Bats always get a bad rap in pop culture; they seem to show up in movies and TV shows when someone is screaming and swatting the air as the bat flies around their head. This method may feel like, instinctually, the best approach to bat control but it looks pretty silly and does not get a lot accomplished.
These small, furry creatures are our friends and are not aggressive, but they are wild animals and chances are, you don’t want to let them move in with you. A professional from Central Plains Bat Removal should be able to safely and humanely remove these pests without using poison and with minimal disturbances.
Bats are small nocturnal flying mammals. The National Park Services state that there are more than 50 species of these critters that help to pollinate, control insect populations, and support the larger overall ecosystem.
Most large groups of bats are female as the males roost alone. They prefer warmer weather and hibernate in the colder winter months. Many people believe that they are blind, but that is false.
They do, however, use echolocation to help them hunt and navigate. Echolocation is a high pitched tone that bats emit that is incomprehensible to the human ear. They use this like a sonar during their nightly hunts to help them navigate.
Common signs of a bat infestation include:
DIY Bat Inspection:
Bat control is tricky. These small creatures seem scary but play a crucial role in our ecosystem. Harming or poisoning them is not the correct approach, as bats are our friends and they are protected.
They are insectivores, meaning they eat bugs like mosquitoes and moths. The work they do every night adds up to 3.7 billion worth of pest control a year in the United States. They are also a significant food source for other, larger animals such as hawks, owls, and even raccoons. They are a big part of the larger ecosystem and are crucial to keeping it balanced.
As helpful as these guys are, they can cause some issues. When large groups of bats roost together, it can cause major structural damage to homes and buildings. These little guys may seem small, but a large group can weigh enough to collapse an attic.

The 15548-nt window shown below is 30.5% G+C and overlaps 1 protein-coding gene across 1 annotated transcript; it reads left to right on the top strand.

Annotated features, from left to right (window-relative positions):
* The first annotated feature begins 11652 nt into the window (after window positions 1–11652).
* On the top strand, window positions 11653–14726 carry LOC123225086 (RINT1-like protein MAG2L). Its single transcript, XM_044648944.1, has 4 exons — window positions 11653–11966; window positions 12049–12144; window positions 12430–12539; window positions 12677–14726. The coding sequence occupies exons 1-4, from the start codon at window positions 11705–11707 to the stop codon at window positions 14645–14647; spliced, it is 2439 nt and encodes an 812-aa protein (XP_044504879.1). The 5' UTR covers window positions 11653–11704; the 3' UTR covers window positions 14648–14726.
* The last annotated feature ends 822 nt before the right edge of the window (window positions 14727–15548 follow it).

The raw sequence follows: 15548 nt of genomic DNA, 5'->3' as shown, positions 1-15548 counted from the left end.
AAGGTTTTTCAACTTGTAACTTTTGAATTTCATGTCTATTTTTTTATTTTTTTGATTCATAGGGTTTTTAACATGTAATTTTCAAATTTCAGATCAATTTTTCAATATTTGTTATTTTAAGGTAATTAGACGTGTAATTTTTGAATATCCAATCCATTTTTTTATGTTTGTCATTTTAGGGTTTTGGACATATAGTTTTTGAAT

They can also be quite noisy even though they use echolocation to find their food and navigate their way around. Large populations of bats flying in and out at dusk and dawn can be a considerable nuisance in residential areas.
There is no 100% effective form of bat repellent. Your first step is prevention. You want to keep them from roosting in your yard, abandoned structures near you, or on the exterior of your home.
Try to cut off available food supplies and shelter. Bats like to snack on bugs, like mosquitos and gnats, so fumigation is a great start. Next, comb through your property for abandoned structures.
Old rotting trees, firewood, and sheds or garages are all free hotels for these small critters. If you remove things that make your home look inviting to bats, it will make them less likely to set up shop in the first place and can encourage them to leave if they already have moved in.
It’s time to call a professional if you want to remove an existing colony of bats that have already established a home near you. If you’ve already tried to prevent them from congregating, or if you found them too late to do so, the best thing to do is to seal the area off and remove them individually. This action is called ‘excluding the colony.’
It is crucial that you do this correctly because an incorrect attempt could lead to the bats swarming in your home, or worse, dead bats rotting in your walls. A professional will be able to find all points of entry, safely remove the bats, prevent them from coming back, and remove droppings.
Humans need to be careful around these little guys as they carry rabies and are linked to other infections and diseases. In the United States, bats are the number one transmitter of rabies. It could be because humans are more susceptible to the strain they carry or it could be a result of people being less cautious around these smaller animals then they would be around larger ones.
It’s essential to leave a damaged bat alone if you find one. It doesn’t mean to hurt you but can lash out in fear and self-defense if threatened. If the colony was poisoned, it could cause the deceased bat to become stuck or lost in the walls.
That, along with incomplete or incorrect feces removal, can lead to the smell and health concerns. Their urine and droppings can corrode wood and metal. Not to mention a fungal infection of the lungs called Histoplasmosis which is caused by breathing in the fungus that grows on droppings.
Bats are helpful animals but not ones you want in your home or workspace. They can cause structural damage and health concerns but removing them yourself can prove dangerous for you as well as the bats.
It’s critical that a knowledgeable individual does bat control. So, before you climb on a chair to start swatting at a bat in your kitchen, give the professionals a call. We will assess your situation and give you a free estimate. We have over 10 years of experience at removing bats safely, effectively, and ethically.
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